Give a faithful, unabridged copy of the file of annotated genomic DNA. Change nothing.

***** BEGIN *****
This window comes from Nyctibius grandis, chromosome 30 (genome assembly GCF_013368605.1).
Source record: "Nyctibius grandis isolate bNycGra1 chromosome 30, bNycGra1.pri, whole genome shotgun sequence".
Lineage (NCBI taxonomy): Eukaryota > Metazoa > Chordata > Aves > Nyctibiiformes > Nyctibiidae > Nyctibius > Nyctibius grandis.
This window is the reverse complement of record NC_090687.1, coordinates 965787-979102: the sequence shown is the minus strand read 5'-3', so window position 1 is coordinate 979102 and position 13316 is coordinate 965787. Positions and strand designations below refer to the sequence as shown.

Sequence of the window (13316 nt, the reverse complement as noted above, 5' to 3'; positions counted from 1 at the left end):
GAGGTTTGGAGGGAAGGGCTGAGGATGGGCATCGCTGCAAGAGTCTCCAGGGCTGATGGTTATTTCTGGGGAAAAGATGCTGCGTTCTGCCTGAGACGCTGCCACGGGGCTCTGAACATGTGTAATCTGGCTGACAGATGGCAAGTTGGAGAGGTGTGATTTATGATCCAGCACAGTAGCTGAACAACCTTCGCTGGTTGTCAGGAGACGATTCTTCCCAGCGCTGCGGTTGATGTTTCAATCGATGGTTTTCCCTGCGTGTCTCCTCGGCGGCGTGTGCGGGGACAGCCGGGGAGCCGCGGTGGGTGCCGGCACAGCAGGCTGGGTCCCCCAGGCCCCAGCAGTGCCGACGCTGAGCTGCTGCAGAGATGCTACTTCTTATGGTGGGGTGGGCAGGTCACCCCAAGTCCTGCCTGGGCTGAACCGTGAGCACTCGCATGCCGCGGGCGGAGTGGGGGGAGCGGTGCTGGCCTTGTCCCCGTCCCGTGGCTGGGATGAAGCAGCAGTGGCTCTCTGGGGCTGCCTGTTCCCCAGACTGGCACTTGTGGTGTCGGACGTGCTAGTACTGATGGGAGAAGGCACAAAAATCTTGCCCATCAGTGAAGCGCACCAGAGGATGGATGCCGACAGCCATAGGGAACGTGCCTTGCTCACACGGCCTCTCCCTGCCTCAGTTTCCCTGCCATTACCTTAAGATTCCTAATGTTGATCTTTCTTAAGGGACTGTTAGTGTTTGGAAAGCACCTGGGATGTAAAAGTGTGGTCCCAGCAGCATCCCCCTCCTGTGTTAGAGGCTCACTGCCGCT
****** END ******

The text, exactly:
This window comes from Nyctibius grandis, chromosome 30 (genome assembly GCF_013368605.1).
Source record: "Nyctibius grandis isolate bNycGra1 chromosome 30, bNycGra1.pri, whole genome shotgun sequence".
Lineage (NCBI taxonomy): Eukaryota > Metazoa > Chordata > Aves > Nyctibiiformes > Nyctibiidae > Nyctibius > Nyctibius grandis.
This window is the reverse complement of record NC_090687.1, coordinates 965787-979102: the sequence shown is the minus strand read 5'-3', so window position 1 is coordinate 979102 and position 13316 is coordinate 965787. Positions and strand designations below refer to the sequence as shown.

Sequence of the window (13316 nt, the reverse complement as noted above, 5' to 3'; positions counted from 1 at the left end):
GAGGTTTGGAGGGAAGGGCTGAGGATGGGCATCGCTGCAAGAGTCTCCAGGGCTGATGGTTATTTCTGGGGAAAAGATGCTGCGTTCTGCCTGAGACGCTGCCACGGGGCTCTGAACATGTGTAATCTGGCTGACAGATGGCAAGTTGGAGAGGTGTGATTTATGATCCAGCACAGTAGCTGAACAACCTTCGCTGGTTGTCAGGAGACGATTCTTCCCAGCGCTGCGGTTGATGTTTCAATCGATGGTTTTCCCTGCGTGTCTCCTCGGCGGCGTGTGCGGGGACAGCCGGGGAGCCGCGGTGGGTGCCGGCACAGCAGGCTGGGTCCCCCAGGCCCCAGCAGTGCCGACGCTGAGCTGCTGCAGAGATGCTACTTCTTATGGTGGGGTGGGCAGGTCACCCCAAGTCCTGCCTGGGCTGAACCGTGAGCACTCGCATGCCGCGGGCGGAGTGGGGGGAGCGGTGCTGGCCTTGTCCCCGTCCCGTGGCTGGGATGAAGCAGCAGTGGCTCTCTGGGGCTGCCTGTTCCCCAGACTGGCACTTGTGGTGTCGGACGTGCTAGTACTGATGGGAGAAGGCACAAAAATCTTGCCCATCAGTGAAGCGCACCAGAGGATGGATGCCGACAGCCATAGGGAACGTGCCTTGCTCACACGGCCTCTCCCTGCCTCAGTTTCCCTGCCATTACCTTAAGATTCCTAATGTTGATCTTTCTTAAGGGACTGTTAGTGTTTGGAAAGCACCTGGGATGTAAAAGTGTGGTCCCAGCAGCATCCCCCTCCTGTGTTAGAGGCTCACTGCCGCT